Playa La Flor - San Juan del Sur
La Flor beach is a sanctuary of nature. Nicaragua is blessed with several beaches where the Olive Ridley turtles come to lay there eggs. These sea turtles weigh about 45 kg and are spread throughout the world. There are nesting sites in Asia and Africa as well, but despite this dispersion the Olive Ridley population is threatened and in some places endangered with extinction. In Nicaragua there is a fairly big population, but egg harvesting and destruction of nesting sites is having an impact on this population.
The Olive Ridley turtles come to the beach en masse, during so called arribadas in which thousands of turtles arrive at the same time to lay their eggs. This way, the hatchlings will swarm the beach in huge numbers and in doing so they increase their chance of survival.
Wildlife Reserve La Flor measures more than 3,000 hectares and is located 22 kilometers south of San Juan del Sur. It is one of the places in Nicaragua where you can observe the arribadas of Olive Ridley turtles. You can do more than just wantch the arribadas during the respective season. The area offers many sites and scenarios where you can see, at any time of year, marine life, land animals, insects, streams: for more on this, read here down our Activity "Hicking at the La Flor Beach". You can also view a profile of this place as "Nicaraguan beach" on this link: Playa La Flor.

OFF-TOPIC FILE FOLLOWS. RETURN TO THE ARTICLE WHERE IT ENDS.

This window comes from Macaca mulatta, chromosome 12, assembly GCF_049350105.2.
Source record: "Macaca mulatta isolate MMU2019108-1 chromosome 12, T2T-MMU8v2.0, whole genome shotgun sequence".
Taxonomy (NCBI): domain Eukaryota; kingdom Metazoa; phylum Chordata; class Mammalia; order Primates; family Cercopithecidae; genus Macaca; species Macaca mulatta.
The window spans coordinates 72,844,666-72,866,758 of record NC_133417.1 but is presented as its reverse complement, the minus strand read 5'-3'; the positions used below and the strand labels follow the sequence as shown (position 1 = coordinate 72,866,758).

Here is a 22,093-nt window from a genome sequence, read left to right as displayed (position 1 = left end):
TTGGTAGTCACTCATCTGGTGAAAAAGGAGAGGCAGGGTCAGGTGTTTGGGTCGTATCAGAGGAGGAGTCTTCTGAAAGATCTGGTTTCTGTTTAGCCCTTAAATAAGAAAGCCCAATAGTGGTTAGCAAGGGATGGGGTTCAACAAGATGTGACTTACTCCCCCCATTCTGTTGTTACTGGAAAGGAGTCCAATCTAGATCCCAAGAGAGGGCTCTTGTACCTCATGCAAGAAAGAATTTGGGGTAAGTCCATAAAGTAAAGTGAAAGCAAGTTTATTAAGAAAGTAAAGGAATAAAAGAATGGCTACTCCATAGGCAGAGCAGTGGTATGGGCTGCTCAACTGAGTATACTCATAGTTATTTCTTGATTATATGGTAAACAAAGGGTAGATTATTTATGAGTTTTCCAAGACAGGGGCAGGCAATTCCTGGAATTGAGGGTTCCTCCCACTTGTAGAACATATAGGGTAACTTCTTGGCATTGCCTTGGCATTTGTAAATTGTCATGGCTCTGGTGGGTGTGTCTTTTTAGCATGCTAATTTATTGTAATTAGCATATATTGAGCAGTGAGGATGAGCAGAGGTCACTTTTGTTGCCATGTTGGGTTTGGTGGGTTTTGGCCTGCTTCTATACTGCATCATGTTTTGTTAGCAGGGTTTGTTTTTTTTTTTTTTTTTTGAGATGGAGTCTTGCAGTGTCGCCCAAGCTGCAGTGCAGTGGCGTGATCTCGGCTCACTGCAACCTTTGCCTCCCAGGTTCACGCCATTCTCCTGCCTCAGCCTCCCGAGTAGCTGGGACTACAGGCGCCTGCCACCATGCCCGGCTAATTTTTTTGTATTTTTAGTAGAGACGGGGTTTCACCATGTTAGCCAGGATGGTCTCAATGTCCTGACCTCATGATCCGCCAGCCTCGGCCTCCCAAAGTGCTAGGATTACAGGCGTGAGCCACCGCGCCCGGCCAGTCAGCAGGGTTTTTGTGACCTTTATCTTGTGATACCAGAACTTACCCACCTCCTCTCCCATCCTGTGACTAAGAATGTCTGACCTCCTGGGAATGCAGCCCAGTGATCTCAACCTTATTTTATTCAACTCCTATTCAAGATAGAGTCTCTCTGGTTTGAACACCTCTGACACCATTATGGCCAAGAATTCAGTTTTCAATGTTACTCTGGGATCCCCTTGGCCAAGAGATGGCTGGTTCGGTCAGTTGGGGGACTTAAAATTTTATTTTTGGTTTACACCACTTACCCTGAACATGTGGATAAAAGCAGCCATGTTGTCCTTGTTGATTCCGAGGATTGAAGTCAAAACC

Seven massive arribadas occur each year, all taking place between July and January. Many other smaller turtle arrivals will also take place during that same time frame. The moon influences the arrivals, but it is never exactly predictable when the turtles will come.
After arriving at the beach, the turtles look for a decent place to lay their eggs. After digging a hole the turtles start laying their small, white eggs. About 100 eggs are deposited in the hole, which is then covered up by the turtle. After this impressing job the turtles slowly make their way back to the water. The arribadas take a couple days, during which thousands of turtles visit La Flor.
About 50 days later the eggs hatch. Thousands of tiny, dark hatchlings emerge all of a sudden from the sand and crawl towards the ocean. After escaping from the first predators on the beach the small creatures encounter fish waiting in the shallow waters to enjoy an easy meal. The start of a turtle life is not easy! The vast numbers in which they swarm the beach make it possible for some of them to get through and grow into an adult turtle.